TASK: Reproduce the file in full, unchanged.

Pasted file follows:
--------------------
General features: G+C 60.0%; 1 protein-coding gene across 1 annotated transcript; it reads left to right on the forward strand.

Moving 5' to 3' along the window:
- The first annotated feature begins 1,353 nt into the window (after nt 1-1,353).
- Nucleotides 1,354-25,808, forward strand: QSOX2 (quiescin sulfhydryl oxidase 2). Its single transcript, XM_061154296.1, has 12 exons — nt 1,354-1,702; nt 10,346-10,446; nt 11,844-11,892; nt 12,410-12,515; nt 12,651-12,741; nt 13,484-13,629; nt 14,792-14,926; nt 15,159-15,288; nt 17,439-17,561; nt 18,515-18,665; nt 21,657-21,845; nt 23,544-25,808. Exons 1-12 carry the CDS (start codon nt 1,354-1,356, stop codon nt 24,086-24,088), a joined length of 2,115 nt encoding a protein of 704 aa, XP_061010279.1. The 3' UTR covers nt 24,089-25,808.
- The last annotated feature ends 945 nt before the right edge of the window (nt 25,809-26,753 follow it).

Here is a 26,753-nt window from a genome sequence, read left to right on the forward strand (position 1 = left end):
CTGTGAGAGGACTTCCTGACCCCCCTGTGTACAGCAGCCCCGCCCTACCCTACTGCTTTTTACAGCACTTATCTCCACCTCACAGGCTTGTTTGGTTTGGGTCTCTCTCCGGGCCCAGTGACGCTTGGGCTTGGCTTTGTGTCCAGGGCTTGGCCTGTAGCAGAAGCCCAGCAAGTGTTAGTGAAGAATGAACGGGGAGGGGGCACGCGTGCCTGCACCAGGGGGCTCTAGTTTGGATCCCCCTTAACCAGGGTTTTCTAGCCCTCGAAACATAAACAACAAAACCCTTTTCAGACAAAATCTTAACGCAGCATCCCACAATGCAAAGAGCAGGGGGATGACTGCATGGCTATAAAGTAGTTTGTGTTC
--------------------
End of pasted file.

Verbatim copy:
General features: G+C 60.0%; 1 protein-coding gene across 1 annotated transcript; it reads left to right on the forward strand.

Moving 5' to 3' along the window:
- The first annotated feature begins 1,353 nt into the window (after nt 1-1,353).
- Nucleotides 1,354-25,808, forward strand: QSOX2 (quiescin sulfhydryl oxidase 2). Its single transcript, XM_061154296.1, has 12 exons — nt 1,354-1,702; nt 10,346-10,446; nt 11,844-11,892; nt 12,410-12,515; nt 12,651-12,741; nt 13,484-13,629; nt 14,792-14,926; nt 15,159-15,288; nt 17,439-17,561; nt 18,515-18,665; nt 21,657-21,845; nt 23,544-25,808. Exons 1-12 carry the CDS (start codon nt 1,354-1,356, stop codon nt 24,086-24,088), a joined length of 2,115 nt encoding a protein of 704 aa, XP_061010279.1. The 3' UTR covers nt 24,089-25,808.
- The last annotated feature ends 945 nt before the right edge of the window (nt 25,809-26,753 follow it).

Here is a 26,753-nt window from a genome sequence, read left to right on the forward strand (position 1 = left end):
CTGTGAGAGGACTTCCTGACCCCCCTGTGTACAGCAGCCCCGCCCTACCCTACTGCTTTTTACAGCACTTATCTCCACCTCACAGGCTTGTTTGGTTTGGGTCTCTCTCCGGGCCCAGTGACGCTTGGGCTTGGCTTTGTGTCCAGGGCTTGGCCTGTAGCAGAAGCCCAGCAAGTGTTAGTGAAGAATGAACGGGGAGGGGGCACGCGTGCCTGCACCAGGGGGCTCTAGTTTGGATCCCCCTTAACCAGGGTTTTCTAGCCCTCGAAACATAAACAACAAAACCCTTTTCAGACAAAATCTTAACGCAGCATCCCACAATGCAAAGAGCAGGGGGATGACTGCATGGCTATAAAGTAGTTTGTGTTC